“I am honoured to be appointed as the new Chair of the Trustee Board at CCVS. Having previously benefited from the outstanding support CCVS provides to local charities, I am delighted to have an opportunity to give back. I am very much looking forward to working with my fellow trustees, the CCVS staff team, and the entire CCVS membership to champion local voluntary and community groups, the need for which has never been greater.”

Read more about why Flóra became a CCVS Trustee and what she enjoys about the role in this blog written for Trustees’ Week 2021.

Welcome to the role Flóra!

I feel honoured to be part of the organisation, by Flóra Raffai. Trustees’ Week 2021.

Tell us a little about yourself and your work and/or volunteering experience.

My name is Flóra Raffai and I have spent my career leading charities and non-profits, predominantly in the health and education sectors. Alongside work, I have volunteered as a mentor for small rare disease charities and I am currently working towards becoming an accredited transformational coach. I am driven by my passion to help people live their best possible lives and to make the future a brighter place.

Why did you become a trustee of CCVS?

I became a trustee of CCVS three years ago, in November 2018. At the time, I was the Chief Executive of a local charity that was a member of CCVS. I had greatly benefited from the membership, having attended useful training events and networking sessions. Working at a small charity, it can be difficult to know where to get information and who to turn to when you are stuck. CCVS provides that trusted, supportive guidance you need so that you can do your best in working with your community. When I heard that CCVS was looking to recruit new trustees, I jumped at the opportunity to give back to the organisation that had given me and others like me so much.

What does your role as a trustee entail?

Along with my fellow trustees, it is my role to oversee the charity’s management, administration, and strategy. The board of trustees has ultimate responsibility for the charity, to make sure it fulfils its aims and creates benefits for our community. From a practical point of view, this entails attending our quarterly trustee meetings to review the charity’s strategic and financial position, working closely with CCVS’s excellent CEO Mark Freeman to give advice on new initiatives and funding bids, and taking on additional responsibilities to support the team when needed. At the moment, I am also coaching two members of the lovely CCVS team.

What do you most enjoy about the role?

I most enjoy seeing the impact of CCVS’s work on the Cambridgeshire community and voluntary sector. I love reading our annual report, which summarises all the work done across the year to support hundreds of small groups and charities. I feel honoured to be part of the organisation and play a small part in making sure the charity continues to act as a multiplier for the community.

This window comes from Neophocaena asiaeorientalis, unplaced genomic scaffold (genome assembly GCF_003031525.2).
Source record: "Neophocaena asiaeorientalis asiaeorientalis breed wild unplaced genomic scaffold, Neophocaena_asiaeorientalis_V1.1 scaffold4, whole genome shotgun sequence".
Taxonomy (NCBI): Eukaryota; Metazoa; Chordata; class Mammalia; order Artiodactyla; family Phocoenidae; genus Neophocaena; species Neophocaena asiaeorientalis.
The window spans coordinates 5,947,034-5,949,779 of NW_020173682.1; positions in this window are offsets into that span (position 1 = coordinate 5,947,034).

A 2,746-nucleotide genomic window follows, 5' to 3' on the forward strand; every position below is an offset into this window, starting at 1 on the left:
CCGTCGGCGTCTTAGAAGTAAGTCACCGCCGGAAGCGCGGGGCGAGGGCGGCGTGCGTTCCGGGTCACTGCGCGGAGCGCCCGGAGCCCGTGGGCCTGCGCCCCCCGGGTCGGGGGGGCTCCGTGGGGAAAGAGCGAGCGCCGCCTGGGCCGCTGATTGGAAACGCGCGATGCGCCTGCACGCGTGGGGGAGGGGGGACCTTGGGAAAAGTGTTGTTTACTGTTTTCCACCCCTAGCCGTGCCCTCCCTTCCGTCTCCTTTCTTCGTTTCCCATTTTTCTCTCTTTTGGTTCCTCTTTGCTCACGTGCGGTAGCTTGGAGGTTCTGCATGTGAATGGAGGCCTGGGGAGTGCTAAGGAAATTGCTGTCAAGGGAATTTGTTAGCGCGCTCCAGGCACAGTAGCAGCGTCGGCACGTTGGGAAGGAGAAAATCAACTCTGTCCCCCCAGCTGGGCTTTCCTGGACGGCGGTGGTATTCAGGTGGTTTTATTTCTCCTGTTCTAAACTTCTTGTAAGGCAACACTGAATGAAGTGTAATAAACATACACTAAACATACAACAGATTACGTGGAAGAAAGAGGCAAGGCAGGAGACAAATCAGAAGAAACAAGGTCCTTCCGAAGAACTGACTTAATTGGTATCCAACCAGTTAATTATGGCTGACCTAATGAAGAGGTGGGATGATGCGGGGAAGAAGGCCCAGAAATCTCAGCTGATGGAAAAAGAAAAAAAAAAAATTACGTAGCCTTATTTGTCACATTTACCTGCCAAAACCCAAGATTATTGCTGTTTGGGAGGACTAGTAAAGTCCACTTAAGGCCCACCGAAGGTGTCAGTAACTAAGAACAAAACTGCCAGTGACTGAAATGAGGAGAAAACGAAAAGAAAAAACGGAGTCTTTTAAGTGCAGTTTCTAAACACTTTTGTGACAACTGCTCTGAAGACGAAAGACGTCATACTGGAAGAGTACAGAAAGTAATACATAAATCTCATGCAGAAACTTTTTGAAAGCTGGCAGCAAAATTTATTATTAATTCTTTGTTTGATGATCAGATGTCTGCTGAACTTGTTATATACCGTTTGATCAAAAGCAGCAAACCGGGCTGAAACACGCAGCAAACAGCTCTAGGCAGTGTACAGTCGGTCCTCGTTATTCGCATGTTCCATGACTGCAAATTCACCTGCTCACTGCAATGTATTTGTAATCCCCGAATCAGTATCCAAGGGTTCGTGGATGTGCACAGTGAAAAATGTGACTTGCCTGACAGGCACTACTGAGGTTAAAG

What would you say to anyone thinking about becoming a Trustee, particularly if they are unsure whether it is a role they could undertake? What do they need to consider?

The most important thing to consider before you become a trustee is whether you have enough time available to do a good job. A trustee role comes with legal responsibilities, so you want to make sure you have enough time to review papers, attend the board meetings, and respond to support requests. Talk to the charity to find out what time commitment they are expecting and when those time commitments take place (e.g. during the workday or outside working hours). Be honest with yourself and the charity about what you can take on.

I would highly recommend becoming a trustee, especially of a small local charity. If you have benefited from a charity’s services and support, then you have valuable lived experience that can be hugely beneficial to the charity’s board of trustees. If you have a background in finances, legal, people management, strategy, communications, service delivery, all of these skills can enhance a board of trustees and expand the knowledge within the team. If you have passion for the cause and time to help out, then you can make a real difference to a small team who need more hands on deck.

Time to give back, by Nicki Glen. Trustees’ Week 2021.

I have lived in Cambridgeshire for over 30 years and work with local, UK and international companies which have the health and welfare of people and animals as their core principles. Before becoming a charity trustee, I volunteered on an ad hoc basis for like-minded groups. Taking on a trustee role formalised the support I gave to various charities and showed me that I wanted to contribute on a more solid basis, using my career skills to benefit others.